I was called in for a chat with Kane. It took a good hour to walk to the other school where he was encamped. There were meetings every Friday and now here I was called in on Thursday as well. It must be urgent if it couldn’t wait until the next day. Things had been on a downward spiral for me after an observation from Moran.
“I don’t mind taking criticism,” I said to Hamish, “but he might have found something positive to say.”
“He just couldn’t be arsed with it,” replied Hamish. “Remember he was carried out of my place just a couple of nights before the observation.”
I entered the sanctuary where Kane sat behind an oak desk puffing on a cigar.
“Come in, sit down.”
He was studying the papers in front of him, turning over the pages.
He shook his head. “Mmmhhh.” I didn’t know whether he was about to call me Rosebud or get up and sing “Bring me sunshine”.
Without looking up Kane said, “Very serious. This isn’t good at all.”
“At least it’s an improvement on my last one.”
“No, not at all. This makes very grim reading.”
He was referring to a second observation that had been carried out by another teacher who was more constructive in her criticism.
“But you have to admit there was an improvement,” I said. “Look, it’s here in black and white. More ticks in the pass column.”
At least I had given this Spanish thing a go. In my mind were puddles on the tarmac at Edinburgh Airport.
“We must see a big improvement. The students are bored, not enjoying the classes at all.”
“Who isn’t enjoying the classes?”
“Almost everybody I’m afraid.”
“Can’t you be a bit more specific and give me some names or at least groups? I’m not going to kill any students. I just want to know so that I can discuss changes with them.”
“No. The observation sheet tells you where you need to improve. Basically in every department and it had better happen quickly. More preparation might help.”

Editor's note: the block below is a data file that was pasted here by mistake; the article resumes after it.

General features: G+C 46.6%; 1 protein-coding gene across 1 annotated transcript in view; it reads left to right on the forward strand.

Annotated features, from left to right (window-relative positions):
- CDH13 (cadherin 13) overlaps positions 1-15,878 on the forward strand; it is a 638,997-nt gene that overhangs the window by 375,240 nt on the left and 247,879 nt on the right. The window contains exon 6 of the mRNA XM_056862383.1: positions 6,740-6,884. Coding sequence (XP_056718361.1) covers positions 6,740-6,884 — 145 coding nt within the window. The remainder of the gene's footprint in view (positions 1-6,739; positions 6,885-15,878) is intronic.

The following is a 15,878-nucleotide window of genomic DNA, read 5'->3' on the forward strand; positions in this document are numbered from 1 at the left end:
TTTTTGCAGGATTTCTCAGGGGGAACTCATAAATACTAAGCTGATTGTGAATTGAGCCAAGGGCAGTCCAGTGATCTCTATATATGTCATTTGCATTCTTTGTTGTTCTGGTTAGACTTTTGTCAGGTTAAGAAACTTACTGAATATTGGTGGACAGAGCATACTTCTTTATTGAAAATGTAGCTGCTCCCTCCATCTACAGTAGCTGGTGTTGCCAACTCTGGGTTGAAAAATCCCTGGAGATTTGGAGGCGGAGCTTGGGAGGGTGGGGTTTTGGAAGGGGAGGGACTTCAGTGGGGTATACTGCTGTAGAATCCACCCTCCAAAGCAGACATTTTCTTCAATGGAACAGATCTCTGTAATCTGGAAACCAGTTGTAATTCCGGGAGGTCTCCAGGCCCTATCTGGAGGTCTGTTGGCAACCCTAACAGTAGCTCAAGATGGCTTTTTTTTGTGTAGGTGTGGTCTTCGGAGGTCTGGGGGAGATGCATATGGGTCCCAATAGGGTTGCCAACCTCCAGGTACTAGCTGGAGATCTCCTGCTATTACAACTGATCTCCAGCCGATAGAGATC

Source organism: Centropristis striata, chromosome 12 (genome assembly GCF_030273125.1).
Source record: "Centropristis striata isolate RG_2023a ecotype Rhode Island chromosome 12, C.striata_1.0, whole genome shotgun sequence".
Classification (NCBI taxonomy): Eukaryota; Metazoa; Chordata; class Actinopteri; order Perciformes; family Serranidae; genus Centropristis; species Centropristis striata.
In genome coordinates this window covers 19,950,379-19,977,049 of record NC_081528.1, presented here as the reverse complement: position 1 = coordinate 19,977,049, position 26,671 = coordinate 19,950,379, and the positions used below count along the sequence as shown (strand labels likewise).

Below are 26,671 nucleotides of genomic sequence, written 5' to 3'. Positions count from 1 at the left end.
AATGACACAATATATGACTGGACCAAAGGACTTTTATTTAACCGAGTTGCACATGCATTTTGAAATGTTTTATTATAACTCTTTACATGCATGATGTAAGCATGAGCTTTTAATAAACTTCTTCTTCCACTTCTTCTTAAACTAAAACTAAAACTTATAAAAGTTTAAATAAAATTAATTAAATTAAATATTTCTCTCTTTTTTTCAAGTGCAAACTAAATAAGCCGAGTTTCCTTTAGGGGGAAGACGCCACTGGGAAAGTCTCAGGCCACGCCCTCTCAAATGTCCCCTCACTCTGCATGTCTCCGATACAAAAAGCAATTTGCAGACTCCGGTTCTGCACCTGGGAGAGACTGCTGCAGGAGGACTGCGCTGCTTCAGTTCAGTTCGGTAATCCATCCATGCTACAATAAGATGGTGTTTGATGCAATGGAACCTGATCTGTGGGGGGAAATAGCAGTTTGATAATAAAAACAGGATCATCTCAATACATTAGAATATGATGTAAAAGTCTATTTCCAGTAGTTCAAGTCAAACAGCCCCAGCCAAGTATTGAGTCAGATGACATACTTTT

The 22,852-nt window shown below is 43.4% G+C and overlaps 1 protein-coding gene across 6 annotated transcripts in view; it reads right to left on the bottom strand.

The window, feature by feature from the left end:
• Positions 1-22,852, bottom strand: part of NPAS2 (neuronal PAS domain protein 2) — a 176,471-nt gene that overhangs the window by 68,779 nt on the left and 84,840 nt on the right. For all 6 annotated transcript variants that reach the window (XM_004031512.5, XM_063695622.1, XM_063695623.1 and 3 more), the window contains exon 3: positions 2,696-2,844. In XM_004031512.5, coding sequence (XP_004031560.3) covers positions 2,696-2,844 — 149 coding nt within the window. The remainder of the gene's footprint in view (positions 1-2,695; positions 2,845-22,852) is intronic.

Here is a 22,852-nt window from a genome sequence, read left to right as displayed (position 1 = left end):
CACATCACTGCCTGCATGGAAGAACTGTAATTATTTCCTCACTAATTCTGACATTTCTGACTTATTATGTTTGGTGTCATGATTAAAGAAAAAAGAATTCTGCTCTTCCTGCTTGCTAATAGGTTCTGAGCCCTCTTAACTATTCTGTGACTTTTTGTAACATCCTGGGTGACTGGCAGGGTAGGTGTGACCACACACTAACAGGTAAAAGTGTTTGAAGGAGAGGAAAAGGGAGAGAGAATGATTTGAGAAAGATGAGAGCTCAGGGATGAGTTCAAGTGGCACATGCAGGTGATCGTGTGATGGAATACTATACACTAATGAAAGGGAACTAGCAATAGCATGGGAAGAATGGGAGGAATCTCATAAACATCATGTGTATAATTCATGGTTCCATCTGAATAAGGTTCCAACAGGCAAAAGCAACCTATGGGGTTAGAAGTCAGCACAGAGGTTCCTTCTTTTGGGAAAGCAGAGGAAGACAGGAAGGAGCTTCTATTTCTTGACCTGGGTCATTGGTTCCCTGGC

“Look. I spend several hours a day on this as it is, and that’s on top of the compulsory hour in the school that you don’t pay me for. And it doesn’t help when I’m asked to come over here two days in a row. I only found out about our meeting this morning when I wanted to prepare for tonight’s classes. I don’t have time for that now.”
“Now just a minute,” he said. “I’m giving you an opportunity to gain experience here. You should be thankful for that. I’m a busy man. Close the door on your way out.”
As I was about to shut the door, he added, “By the way, Carmen is enjoying her Saturday morning classes. I forgot to mention that.”
It was difficult to handle the noise and energy of the children. I preferred small classes with adults. Carmen and Jesús first appeared one Saturday morning. It was a big responsibility teaching a Jesus. He gave me incredulous looks as I asked him to describe the images on postcards. Later we moved on to discussing the recent Expo in Lisbon. They both liked the Cuban part of the exhibition and talked of all the puros on display.
“How do you say in English?”
“We call them ‘joints’.”
“Joints,” said Carmen.
“Really? At the Expo?”
“Yes, very good joints,” said Jesús.
“Do you like joints, Jesús?”
“Normally, no. But I try at the Expo.”
“Lot of people smoke joints at Expo.”
“Lots of people, Carmen. Or a lot of people.”
This Expo was a cooler, laid back affair than I had imagined.
“They have Cuban joints there. American say they don’t like Cuban joints, embargo and all that, but Clinton buys from Castro.”
“Embargo? Clinton buys joints from Castro? Oh sorry, wait a minute...”
I had got confused between porros (joints) and puros, which, of course, are cigars.
|Copyright ©||Steve Porter, 2004|
|By the same author||There are no more works at Badosa.com|
|Date of publication||April 2006|
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